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Archaeology is usually better at providing information regarding the “small scale” aspects of an event rather than “large scale” aspects.

An archeological search may for example enable the identification of the exact hole a soldier was buried in, or the exact position of a front line; but to find out why the battle was occurring in the first place, or what the great leaders of the time were thinking, one is better off consulting period written documents.

It is difficult to pass judgment on those who loot sites of significant importance in poorer areas of the world as they are usually involved in such activities out of economical obligation, not for pleasure.

The main difference between archeology and simple digging therefore lies in the intensions and methodologies of the digger.

-all information on the artifacts recovered and the conclusions that can be drawn from the excavation must be made available to other researchers, historians and the public.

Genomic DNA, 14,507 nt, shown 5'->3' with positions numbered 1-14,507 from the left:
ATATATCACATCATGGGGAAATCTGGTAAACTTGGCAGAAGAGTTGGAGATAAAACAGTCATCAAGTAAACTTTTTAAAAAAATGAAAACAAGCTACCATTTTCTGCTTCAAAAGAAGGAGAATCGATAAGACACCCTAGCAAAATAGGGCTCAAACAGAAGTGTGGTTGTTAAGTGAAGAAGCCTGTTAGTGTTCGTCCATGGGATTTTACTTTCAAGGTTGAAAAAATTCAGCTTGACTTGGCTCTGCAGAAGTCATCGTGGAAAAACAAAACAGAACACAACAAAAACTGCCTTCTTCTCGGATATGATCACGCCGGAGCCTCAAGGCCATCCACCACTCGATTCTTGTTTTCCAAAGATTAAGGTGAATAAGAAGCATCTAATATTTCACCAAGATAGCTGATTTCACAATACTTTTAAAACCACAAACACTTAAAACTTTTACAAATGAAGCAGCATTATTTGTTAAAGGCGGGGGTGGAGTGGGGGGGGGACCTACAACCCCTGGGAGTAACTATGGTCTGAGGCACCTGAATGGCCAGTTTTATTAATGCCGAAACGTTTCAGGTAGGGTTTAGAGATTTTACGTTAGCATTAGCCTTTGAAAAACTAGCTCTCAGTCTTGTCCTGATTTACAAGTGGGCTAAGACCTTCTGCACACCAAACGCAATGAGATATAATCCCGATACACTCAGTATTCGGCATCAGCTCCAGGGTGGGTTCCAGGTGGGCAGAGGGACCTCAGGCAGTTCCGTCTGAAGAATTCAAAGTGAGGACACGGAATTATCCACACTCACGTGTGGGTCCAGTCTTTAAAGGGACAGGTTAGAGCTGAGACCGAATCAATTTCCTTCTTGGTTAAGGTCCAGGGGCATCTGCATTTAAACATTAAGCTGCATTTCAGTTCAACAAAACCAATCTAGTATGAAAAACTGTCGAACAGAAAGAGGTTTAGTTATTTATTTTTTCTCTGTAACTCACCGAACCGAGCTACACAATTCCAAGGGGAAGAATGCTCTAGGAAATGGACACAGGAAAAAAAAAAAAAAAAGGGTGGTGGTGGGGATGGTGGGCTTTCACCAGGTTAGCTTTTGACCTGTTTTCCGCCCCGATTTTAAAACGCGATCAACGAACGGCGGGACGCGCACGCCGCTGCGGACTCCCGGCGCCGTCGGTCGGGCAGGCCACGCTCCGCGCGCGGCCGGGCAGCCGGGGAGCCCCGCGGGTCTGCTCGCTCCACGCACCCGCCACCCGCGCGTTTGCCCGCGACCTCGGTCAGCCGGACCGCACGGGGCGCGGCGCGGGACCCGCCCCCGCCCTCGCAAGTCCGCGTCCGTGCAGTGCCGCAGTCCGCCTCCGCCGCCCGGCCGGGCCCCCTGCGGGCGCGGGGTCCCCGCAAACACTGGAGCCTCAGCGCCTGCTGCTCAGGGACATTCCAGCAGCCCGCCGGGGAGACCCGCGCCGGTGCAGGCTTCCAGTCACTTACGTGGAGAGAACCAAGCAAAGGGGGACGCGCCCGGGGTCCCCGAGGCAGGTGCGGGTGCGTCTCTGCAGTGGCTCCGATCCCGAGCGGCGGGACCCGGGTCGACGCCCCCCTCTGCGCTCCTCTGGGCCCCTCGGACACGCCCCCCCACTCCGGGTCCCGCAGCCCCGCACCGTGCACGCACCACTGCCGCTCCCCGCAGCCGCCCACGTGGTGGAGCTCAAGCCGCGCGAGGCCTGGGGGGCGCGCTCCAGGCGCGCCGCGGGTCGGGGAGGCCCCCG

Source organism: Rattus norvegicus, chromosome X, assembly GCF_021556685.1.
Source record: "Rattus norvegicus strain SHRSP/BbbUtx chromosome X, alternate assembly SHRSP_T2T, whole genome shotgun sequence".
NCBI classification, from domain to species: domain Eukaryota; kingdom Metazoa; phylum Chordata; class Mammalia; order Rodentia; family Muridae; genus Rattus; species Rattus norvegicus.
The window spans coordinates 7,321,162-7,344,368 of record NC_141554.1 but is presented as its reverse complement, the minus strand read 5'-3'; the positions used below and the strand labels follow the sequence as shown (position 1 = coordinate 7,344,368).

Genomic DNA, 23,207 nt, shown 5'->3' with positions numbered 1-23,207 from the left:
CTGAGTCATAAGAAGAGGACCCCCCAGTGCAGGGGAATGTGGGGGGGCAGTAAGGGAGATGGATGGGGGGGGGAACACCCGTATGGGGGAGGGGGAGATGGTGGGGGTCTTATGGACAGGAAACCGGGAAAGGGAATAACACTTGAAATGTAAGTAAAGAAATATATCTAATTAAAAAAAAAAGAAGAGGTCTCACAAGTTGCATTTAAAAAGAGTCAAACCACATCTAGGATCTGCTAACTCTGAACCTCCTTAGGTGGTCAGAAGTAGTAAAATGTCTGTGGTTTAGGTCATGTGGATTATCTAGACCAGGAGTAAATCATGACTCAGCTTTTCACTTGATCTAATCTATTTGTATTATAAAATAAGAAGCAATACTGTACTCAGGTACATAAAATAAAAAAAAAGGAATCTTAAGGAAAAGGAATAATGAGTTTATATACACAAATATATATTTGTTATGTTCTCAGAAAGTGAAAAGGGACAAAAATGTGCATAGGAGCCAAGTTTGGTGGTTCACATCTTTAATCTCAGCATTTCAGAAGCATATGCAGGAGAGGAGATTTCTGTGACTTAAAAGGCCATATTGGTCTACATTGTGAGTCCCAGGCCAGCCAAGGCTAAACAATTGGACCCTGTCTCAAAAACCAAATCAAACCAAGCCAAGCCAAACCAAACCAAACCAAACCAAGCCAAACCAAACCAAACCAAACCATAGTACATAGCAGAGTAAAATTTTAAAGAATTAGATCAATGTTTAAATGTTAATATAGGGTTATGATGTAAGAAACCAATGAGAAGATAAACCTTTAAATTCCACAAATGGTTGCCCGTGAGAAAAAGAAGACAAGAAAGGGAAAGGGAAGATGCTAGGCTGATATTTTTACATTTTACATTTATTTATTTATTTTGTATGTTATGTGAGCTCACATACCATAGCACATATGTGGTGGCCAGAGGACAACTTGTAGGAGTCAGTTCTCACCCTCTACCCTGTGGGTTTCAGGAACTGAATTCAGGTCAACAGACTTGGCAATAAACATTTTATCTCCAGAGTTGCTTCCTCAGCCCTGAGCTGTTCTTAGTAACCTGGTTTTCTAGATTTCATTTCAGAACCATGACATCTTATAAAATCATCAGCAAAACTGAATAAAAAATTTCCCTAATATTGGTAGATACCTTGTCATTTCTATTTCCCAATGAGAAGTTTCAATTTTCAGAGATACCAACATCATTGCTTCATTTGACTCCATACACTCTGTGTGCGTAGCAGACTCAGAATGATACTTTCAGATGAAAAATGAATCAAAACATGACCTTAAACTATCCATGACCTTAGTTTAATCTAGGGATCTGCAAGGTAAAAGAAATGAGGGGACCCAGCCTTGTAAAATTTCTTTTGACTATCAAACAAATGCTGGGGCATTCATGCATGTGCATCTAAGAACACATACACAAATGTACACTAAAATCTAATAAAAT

However, the following are some of the more typical and basic questions that can be answered or partially answered by battlefield archaeology: Typically, if an otherwise well known battle is investigated with archaeological methods for the first time, it can be expected that various “surprises” that will change our perception and knowledge of the battle will be uncovered.

Archeology also often sheds light on the fate of otherwise obscure individual soldiers whose bodies are recovered during excavation work, thus bringing a touch of humanity to an otherwise impersonal and distant event.

Ideally, a comprehensive report should be written and published or stored in a recognized institution or archive.

A typical local "digger", digging out of a mixture of historical interest and the need to have extra cash at the end of the month, recovering a German belt buckle with the infamous inscription "Gott mit Uns" (God with us), as well as a German tank crewman's skull insignia.

I can make presentations related to the topics covered in this page and can be contacted at the above email address.

Below I propose some thoughts and case reports related to my personal experiences in battlefield archaeology.

From an archaeological perspective, it is rather curious to find an artifact decorated with archaeological structures of a completely unrelated civilisation dating from thousands of years earlier.

The tag is named to a Gunner Thomas Leonard Hough, 1083477, of the Royal Artillery, who can unfortunately not be researched due to the strict privacy regulations of the British military archives.

Archeology is therefore only one piece of a larger puzzle of historical data.